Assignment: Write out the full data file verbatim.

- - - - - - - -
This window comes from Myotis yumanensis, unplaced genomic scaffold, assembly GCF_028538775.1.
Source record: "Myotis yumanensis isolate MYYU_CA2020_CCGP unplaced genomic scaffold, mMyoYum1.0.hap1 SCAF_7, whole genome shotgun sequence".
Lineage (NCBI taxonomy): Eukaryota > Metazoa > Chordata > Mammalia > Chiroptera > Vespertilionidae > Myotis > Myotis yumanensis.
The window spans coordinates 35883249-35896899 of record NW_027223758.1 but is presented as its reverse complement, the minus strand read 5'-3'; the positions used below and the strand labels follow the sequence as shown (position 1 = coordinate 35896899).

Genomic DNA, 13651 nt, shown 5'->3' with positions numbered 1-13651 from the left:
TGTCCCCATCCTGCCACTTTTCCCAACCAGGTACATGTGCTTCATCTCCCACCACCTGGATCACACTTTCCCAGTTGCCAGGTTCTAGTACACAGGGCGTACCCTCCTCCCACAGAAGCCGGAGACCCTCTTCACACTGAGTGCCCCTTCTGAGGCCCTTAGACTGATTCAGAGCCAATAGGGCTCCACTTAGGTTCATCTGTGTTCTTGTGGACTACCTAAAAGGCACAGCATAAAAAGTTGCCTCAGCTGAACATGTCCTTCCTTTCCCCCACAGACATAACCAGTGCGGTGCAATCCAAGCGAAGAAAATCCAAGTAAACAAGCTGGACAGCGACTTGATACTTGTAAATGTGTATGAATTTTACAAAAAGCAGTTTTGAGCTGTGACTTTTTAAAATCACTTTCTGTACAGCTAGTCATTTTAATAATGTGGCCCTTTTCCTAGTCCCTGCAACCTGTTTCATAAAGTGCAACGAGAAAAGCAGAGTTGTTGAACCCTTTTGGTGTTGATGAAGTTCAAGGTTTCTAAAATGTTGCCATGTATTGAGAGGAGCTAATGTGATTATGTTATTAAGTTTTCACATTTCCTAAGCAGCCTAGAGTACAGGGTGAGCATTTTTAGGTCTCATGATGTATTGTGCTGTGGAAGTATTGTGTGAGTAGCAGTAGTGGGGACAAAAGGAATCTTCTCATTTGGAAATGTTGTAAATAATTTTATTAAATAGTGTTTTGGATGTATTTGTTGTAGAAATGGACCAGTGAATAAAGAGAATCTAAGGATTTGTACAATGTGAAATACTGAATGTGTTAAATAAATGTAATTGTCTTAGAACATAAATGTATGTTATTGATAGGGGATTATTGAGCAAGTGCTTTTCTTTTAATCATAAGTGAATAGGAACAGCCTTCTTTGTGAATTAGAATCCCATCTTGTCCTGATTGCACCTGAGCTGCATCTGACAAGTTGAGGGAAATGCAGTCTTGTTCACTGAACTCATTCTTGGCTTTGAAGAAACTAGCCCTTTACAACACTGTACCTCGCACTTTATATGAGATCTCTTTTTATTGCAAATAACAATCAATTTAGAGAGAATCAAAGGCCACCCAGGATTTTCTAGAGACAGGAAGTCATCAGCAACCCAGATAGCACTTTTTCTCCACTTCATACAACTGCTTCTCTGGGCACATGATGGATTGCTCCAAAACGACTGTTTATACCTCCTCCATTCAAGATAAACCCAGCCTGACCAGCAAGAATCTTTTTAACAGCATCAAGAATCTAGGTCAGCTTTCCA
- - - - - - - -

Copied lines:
This window comes from Myotis yumanensis, unplaced genomic scaffold, assembly GCF_028538775.1.
Source record: "Myotis yumanensis isolate MYYU_CA2020_CCGP unplaced genomic scaffold, mMyoYum1.0.hap1 SCAF_7, whole genome shotgun sequence".
Lineage (NCBI taxonomy): Eukaryota > Metazoa > Chordata > Mammalia > Chiroptera > Vespertilionidae > Myotis > Myotis yumanensis.
The window spans coordinates 35883249-35896899 of record NW_027223758.1 but is presented as its reverse complement, the minus strand read 5'-3'; the positions used below and the strand labels follow the sequence as shown (position 1 = coordinate 35896899).

Genomic DNA, 13651 nt, shown 5'->3' with positions numbered 1-13651 from the left:
TGTCCCCATCCTGCCACTTTTCCCAACCAGGTACATGTGCTTCATCTCCCACCACCTGGATCACACTTTCCCAGTTGCCAGGTTCTAGTACACAGGGCGTACCCTCCTCCCACAGAAGCCGGAGACCCTCTTCACACTGAGTGCCCCTTCTGAGGCCCTTAGACTGATTCAGAGCCAATAGGGCTCCACTTAGGTTCATCTGTGTTCTTGTGGACTACCTAAAAGGCACAGCATAAAAAGTTGCCTCAGCTGAACATGTCCTTCCTTTCCCCCACAGACATAACCAGTGCGGTGCAATCCAAGCGAAGAAAATCCAAGTAAACAAGCTGGACAGCGACTTGATACTTGTAAATGTGTATGAATTTTACAAAAAGCAGTTTTGAGCTGTGACTTTTTAAAATCACTTTCTGTACAGCTAGTCATTTTAATAATGTGGCCCTTTTCCTAGTCCCTGCAACCTGTTTCATAAAGTGCAACGAGAAAAGCAGAGTTGTTGAACCCTTTTGGTGTTGATGAAGTTCAAGGTTTCTAAAATGTTGCCATGTATTGAGAGGAGCTAATGTGATTATGTTATTAAGTTTTCACATTTCCTAAGCAGCCTAGAGTACAGGGTGAGCATTTTTAGGTCTCATGATGTATTGTGCTGTGGAAGTATTGTGTGAGTAGCAGTAGTGGGGACAAAAGGAATCTTCTCATTTGGAAATGTTGTAAATAATTTTATTAAATAGTGTTTTGGATGTATTTGTTGTAGAAATGGACCAGTGAATAAAGAGAATCTAAGGATTTGTACAATGTGAAATACTGAATGTGTTAAATAAATGTAATTGTCTTAGAACATAAATGTATGTTATTGATAGGGGATTATTGAGCAAGTGCTTTTCTTTTAATCATAAGTGAATAGGAACAGCCTTCTTTGTGAATTAGAATCCCATCTTGTCCTGATTGCACCTGAGCTGCATCTGACAAGTTGAGGGAAATGCAGTCTTGTTCACTGAACTCATTCTTGGCTTTGAAGAAACTAGCCCTTTACAACACTGTACCTCGCACTTTATATGAGATCTCTTTTTATTGCAAATAACAATCAATTTAGAGAGAATCAAAGGCCACCCAGGATTTTCTAGAGACAGGAAGTCATCAGCAACCCAGATAGCACTTTTTCTCCACTTCATACAACTGCTTCTCTGGGCACATGATGGATTGCTCCAAAACGACTGTTTATACCTCCTCCATTCAAGATAAACCCAGCCTGACCAGCAAGAATCTTTTTAACAGCATCAAGAATCTAGGTCAGCTTTCCA